Why are we still so focused on becoming a ‘real’ writer?
The opportunity to be paid to only write novels; which is what many define as a ‘real’ writer, have always been slim. Stephen King, J.K Rowling and Wilbur Smith are people we should aspire too, but most of us will have to make our fortune by using our writing skills in other ways, like most writers always have. In fact, writing books for many writers is their side hustle or when I’ve-made-enough-money-to-eat-I-can-write-a-book-for-fun project.
I’m no different. I’d love to write columns about my life and articles about random stuff like playdough (first thing that came to mind) but right now I don’t get enough of these gigs to make a living out of it. Copywriting, on the other hand, is a different story. I’m paid well to write video scripts, website copy, annual reports, op-eds and everything in between. Thankfully, I love copywriting as much as I do writing personal articles. This is why I get a little offended when people ask me if I want to write a book and become, you know, a ‘real’ writer.
Being a novelist, like many professions, has been romanticised as I’ve written about before. And many people don’t realise that numerous famous writers did (and still do) copywriting on the side: F. Scott Fitzgerald, Dorothy L, and Joseph Heller, to name just a few. Like me, copywriting taught them to see writing as a job, to work to deadlines and write well, quickly. It’s made me a better writer.
Copywriting, advertising and marketing have been around for as long as books, too. And while it’s seen as the dark side of writing the profession requires just as much skill, knowledge and creativity as writing novels. Both use formulas, structures, and techniques to captivate and speak to the reader. Both must have a tone of voice, take on personas (characters or brands) and have flow. They aren’t so very different. So why do we see one as being ‘real’ – worthy of mentioning, something to aspire to, and the other as the opposite?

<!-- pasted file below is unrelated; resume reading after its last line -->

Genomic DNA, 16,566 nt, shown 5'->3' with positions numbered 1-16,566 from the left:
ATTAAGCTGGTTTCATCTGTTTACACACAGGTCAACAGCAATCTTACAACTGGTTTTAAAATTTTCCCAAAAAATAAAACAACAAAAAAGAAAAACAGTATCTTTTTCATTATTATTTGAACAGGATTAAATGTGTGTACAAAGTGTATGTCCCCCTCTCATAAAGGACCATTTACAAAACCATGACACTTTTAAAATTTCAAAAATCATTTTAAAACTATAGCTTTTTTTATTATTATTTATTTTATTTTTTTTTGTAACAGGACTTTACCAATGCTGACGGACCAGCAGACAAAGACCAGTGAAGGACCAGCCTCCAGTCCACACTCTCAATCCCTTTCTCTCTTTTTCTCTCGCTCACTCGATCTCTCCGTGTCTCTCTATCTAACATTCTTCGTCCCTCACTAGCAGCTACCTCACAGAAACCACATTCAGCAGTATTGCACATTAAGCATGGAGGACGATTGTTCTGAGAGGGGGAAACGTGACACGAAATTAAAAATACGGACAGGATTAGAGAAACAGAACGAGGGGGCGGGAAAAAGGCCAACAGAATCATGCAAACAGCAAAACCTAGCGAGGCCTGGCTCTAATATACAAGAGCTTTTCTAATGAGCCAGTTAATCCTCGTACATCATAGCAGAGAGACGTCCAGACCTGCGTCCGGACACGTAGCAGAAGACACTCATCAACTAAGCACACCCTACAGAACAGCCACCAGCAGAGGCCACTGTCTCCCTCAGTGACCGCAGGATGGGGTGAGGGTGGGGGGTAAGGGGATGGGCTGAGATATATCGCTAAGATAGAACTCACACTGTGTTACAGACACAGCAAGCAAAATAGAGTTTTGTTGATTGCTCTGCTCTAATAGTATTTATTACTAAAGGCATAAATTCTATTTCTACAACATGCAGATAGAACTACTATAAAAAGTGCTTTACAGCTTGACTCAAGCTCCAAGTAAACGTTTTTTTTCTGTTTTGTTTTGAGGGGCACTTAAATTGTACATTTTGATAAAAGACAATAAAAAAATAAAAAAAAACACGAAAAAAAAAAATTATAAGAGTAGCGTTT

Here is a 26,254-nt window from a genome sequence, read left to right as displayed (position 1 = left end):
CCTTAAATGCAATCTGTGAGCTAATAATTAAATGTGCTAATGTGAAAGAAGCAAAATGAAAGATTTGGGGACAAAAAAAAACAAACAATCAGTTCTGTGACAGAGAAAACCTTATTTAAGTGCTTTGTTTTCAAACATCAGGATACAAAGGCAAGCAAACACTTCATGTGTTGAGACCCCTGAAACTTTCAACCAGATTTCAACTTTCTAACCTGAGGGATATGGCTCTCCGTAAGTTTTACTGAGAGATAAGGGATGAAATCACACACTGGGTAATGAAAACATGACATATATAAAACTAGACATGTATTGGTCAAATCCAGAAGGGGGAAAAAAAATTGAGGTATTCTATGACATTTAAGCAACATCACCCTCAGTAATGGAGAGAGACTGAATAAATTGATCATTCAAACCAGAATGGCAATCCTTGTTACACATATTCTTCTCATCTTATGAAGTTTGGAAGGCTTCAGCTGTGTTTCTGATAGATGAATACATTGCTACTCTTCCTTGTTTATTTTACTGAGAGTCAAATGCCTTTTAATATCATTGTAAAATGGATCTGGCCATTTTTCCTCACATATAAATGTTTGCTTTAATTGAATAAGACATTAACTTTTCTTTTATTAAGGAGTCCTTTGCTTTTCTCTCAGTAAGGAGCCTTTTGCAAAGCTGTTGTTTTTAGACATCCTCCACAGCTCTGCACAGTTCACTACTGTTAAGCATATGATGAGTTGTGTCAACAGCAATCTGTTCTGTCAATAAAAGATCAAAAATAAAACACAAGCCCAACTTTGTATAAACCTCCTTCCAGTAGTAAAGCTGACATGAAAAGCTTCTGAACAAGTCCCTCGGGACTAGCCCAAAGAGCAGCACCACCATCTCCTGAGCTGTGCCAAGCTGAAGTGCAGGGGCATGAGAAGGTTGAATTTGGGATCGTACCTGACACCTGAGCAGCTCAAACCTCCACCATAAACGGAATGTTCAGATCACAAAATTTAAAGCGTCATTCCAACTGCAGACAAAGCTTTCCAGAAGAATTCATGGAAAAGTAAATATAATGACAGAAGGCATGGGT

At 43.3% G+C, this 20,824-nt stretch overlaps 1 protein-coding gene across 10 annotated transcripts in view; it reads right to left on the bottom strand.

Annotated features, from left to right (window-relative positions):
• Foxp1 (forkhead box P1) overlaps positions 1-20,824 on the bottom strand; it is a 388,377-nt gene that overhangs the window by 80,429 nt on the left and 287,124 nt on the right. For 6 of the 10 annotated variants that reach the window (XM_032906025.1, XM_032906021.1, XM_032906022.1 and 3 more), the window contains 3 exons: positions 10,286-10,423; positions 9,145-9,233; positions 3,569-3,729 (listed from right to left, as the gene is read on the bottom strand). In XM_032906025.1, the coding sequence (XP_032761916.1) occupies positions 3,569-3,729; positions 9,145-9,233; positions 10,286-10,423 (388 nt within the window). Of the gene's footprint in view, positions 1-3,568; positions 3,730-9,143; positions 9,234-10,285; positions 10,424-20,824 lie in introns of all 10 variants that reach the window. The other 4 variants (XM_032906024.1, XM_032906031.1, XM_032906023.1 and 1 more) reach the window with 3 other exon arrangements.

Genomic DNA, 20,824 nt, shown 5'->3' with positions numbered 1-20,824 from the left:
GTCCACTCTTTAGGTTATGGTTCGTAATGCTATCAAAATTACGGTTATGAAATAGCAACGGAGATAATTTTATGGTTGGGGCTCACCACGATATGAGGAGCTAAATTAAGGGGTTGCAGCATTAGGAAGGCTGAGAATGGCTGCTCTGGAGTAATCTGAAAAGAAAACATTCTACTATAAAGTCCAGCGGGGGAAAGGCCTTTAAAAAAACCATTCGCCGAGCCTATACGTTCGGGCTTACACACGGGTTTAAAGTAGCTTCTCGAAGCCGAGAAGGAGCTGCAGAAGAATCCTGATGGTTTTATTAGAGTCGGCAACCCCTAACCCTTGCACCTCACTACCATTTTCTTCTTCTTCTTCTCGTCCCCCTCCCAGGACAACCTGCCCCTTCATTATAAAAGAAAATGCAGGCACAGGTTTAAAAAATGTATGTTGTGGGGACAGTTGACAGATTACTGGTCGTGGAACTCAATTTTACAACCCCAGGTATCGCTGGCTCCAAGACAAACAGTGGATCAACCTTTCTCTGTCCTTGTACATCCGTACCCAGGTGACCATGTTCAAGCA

The written word is one of our greatest achievements. It’s associated with philosophy, religion and education. Advertising, however, is associated with capitalism and consumerism. Copywriting gets a bad rap but mostly I think it’s misunderstood. Sure capitalism took it and ran with it, but really copywriting is just making words easier to read, and more in touch with how we like to digest information: scanning, headings, and short, sharp sentences. We see and use copywriting every day, we just don’t know it. It’s used in guidelines, signs, birthday cards, and the morning news.
When we had only books, before the internet was invented, writing was a big deal. We didn’t have access to as much information as we do now, and the information that we shared was done mostly through books, newspapers and word-of-mouth. Writers were paid well and it was more common for writers to do nothing but produce novels.
Now we are addicted to content and we digest it in many forms, especially digital. Because of our appetite, we need to keep producing more content than ever before. As a result, there are thousands of people who call themselves writers, and are legitimately so, whether they write a weekly post on their blog, write birthday card jokes or write fantasy novels for teens. I don’t know any writer that only writes books or one that lives solely off the money they make writing novels or articles. Most do copywriting, training, and speaking at conferences on the side, and have a day job, just like the famous writers before them.
There’s nothing wrong with aspiring to become a novelist but the belief that there is such a thing as a ‘real’ writer is false. There never has been any ‘real’ writers who woke up one day and got paid to only write what they wanted. They all had to slog it out and use their writing skills in creative ways like the rest of us. Yes, some of them got lucky and now get paid to write only novels, but most didn’t. So don’t turn your nose up at copywriting jobs or those of us who take them. And don’t limit yourself to only writing books. Writers no longer have to be defined by paperbacks, and it’s about time we embraced this reality.
Featured image from Google.